"demanding revisions and multiple rounds of review": When revisions are cosmetic, Associate Editors shouldn't be sending things out to re-review anyway. When revisions are substantial (new data, new statistical analyses, substantially large chunks of new text), it is entirely appropriate to have that new material reviewed, which means another round of review to ensure quality (Goal 1). That's appropriate. To be sure, I've had papers sent out to re-review and thought "you're kidding me, this was cosmetic, just make the decision yourself and speed it up".

Now S&O'S are tacking possible objections. The first one is what I raised above as my knee-jerk reaction. I think I'm more cynical than they are. They write: "Few authors will knowingly want to put out poor-quality work."  I'm not so sure. As long as promotion is based on counting papers, this will be a hard sell. And as long as there are crackpots out there with pseudo-scientific ideas, their proposal will be an open invitation. (by the way, is any of that crackpot stuff showing up on BioRxiv?)

Here's the most compelling part: "The peer reviews themselves will be a powerful restraint on the author, since they will be published together with the paper (see above). An author may, for example, prefer to withdraw a paper submitted to a journal if the reviews reveal fundamental flaws that cannot be addressed with revisions. And if an author decides to publish a paper despite serious criticism from reviewers, at least those criticisms will be accessible to readers, who can decide for themselves whether to side with the author’s or the reviewers’ point of view." In a utopian world, I totally agree this is a great model. Most scientists are conscientious, careful, and will use reviews as a source of feedback to improve, then publish or not publish their work. But wait: do we REALLY think most people would say "oh, that's a great point, there was a mistake, I'll just delete this paper that represents a year of my life"? That's a hard thing to do (I can attest personally).

So "where does this leave journals and editors", they ask. They envision a hybrid model, part way between tradition and the open wild-west of BioRxiv or F1000Research. They suggest that papers go to to journals (still organized by theme, to meet my Goal 7). Editors assign reviewers, as we have done. But, Editors stop making the publish/don't publish decisions. Instead, that is up to the authors, once they get reviews.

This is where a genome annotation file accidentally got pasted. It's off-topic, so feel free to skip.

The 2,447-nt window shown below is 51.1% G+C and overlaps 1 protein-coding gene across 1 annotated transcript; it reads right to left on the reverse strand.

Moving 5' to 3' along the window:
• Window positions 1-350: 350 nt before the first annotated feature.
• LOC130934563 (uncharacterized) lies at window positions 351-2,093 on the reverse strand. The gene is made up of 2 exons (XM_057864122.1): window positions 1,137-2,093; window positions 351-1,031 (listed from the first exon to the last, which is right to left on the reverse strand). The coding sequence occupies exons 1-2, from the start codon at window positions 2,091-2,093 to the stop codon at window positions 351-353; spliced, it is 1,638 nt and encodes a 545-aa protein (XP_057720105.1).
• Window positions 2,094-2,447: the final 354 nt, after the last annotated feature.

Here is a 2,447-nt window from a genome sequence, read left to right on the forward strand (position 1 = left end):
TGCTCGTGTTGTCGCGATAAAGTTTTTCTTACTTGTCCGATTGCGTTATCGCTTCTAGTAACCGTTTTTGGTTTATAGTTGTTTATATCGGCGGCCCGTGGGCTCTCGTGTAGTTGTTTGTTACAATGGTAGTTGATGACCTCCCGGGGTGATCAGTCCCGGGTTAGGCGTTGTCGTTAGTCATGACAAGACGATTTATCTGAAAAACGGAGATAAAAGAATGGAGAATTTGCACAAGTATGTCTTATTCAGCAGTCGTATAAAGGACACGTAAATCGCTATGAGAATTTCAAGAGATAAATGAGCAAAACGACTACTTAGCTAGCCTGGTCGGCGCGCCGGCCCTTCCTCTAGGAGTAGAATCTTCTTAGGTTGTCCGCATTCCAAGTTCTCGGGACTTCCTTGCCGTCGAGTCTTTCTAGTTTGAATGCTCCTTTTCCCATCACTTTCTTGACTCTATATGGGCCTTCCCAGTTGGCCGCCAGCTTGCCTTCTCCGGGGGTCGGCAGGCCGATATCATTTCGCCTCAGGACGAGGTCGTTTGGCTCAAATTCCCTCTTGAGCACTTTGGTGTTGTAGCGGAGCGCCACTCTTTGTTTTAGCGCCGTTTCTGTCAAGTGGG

Ah! Here we go: Here near the end they write: "In rare cases, editors may need to step in and stop publication of an article when the peer review process reveals that publication would be inappropriate – for example, in cases of plagiarism, data fabrication, violation of the law, or reliance on nonscientific methods."  So the Editor still does some triage to keep out the riff-raff.

And here's another nod to something I was objecting to: "At the moment, society journals are between a rock and a hard place. They can’t afford to switch to open access, since the open access fees required to replace their subscription income would be too high for readers. On the other hand, they feel considerable pressure from for-profit publishers who are launching competing journals at breakneck speed. Academic publishers risk becoming obsolete if they don’t adjust." That is a concern. The solution they propose is that society journals charge for peer review, then basically guarantee that authors can publish when they have received the reviews and feel ready to do so. They figure journal income goes up, reducing the per-article open access fee. Okay, but that assumes that the journal's costs are flat. In reality copy-editing and data-archiving fees and some other features are on a per-article basis, so cost per article will be less sensitive than S&O'S think, especially when most reviewed articles eventually get published. And of course this won't work for print journals, which wouldn;t be able to keep page numbers to within budget for the printer's.

The last part of the essay is about post-publication processing. They argue that after an author decides their paper is ready, the paper and its reviews go online. Then, the reviewers and/or subsequent readers can 'tag' the paper with various kinds of tags, for rigor, interest level, data sharing, code review, data downloads, citations, pdf downloads. This is crowd-sourcing the process of rating and ranking papers for my Goal 7. Its like going on Amazon and seeing a product has lots of positive reviews, though more multi-dimensional in the kinds of metrics. What could possibly go wrong giving people the chance to comment & review & tag things online????? (hint, read this Washington Post article on scientists posting reviews on Amazon if you haven't already)  

Now here's the interesting point where they start to back-peddle a little bit. They say, although the editor gave up the role of gate-keeper, the editor could place a warning tag on a paper basically saying the article was published by the authors against the reviewers' recommendations. A "read the reviews carefully & take this with a big grain of salt" tag. The Editor could place high general interest tags on the articles they would normally publish, and low general interest tags on articles they wouldn't usually touch.

Well, that's it. I really should have spent tonight doing some data analysis, but their essay was interesting to read and thought provoking. And I, for one, benefitted from writing my thoughts as I read it.

So, will AmNat implement this? No, not soon.'

Update: Based on a comment on their article, Bodo Stern shifted from "Tags" to "Badges". To which I must, in a fit of late-night infantile humor, respond: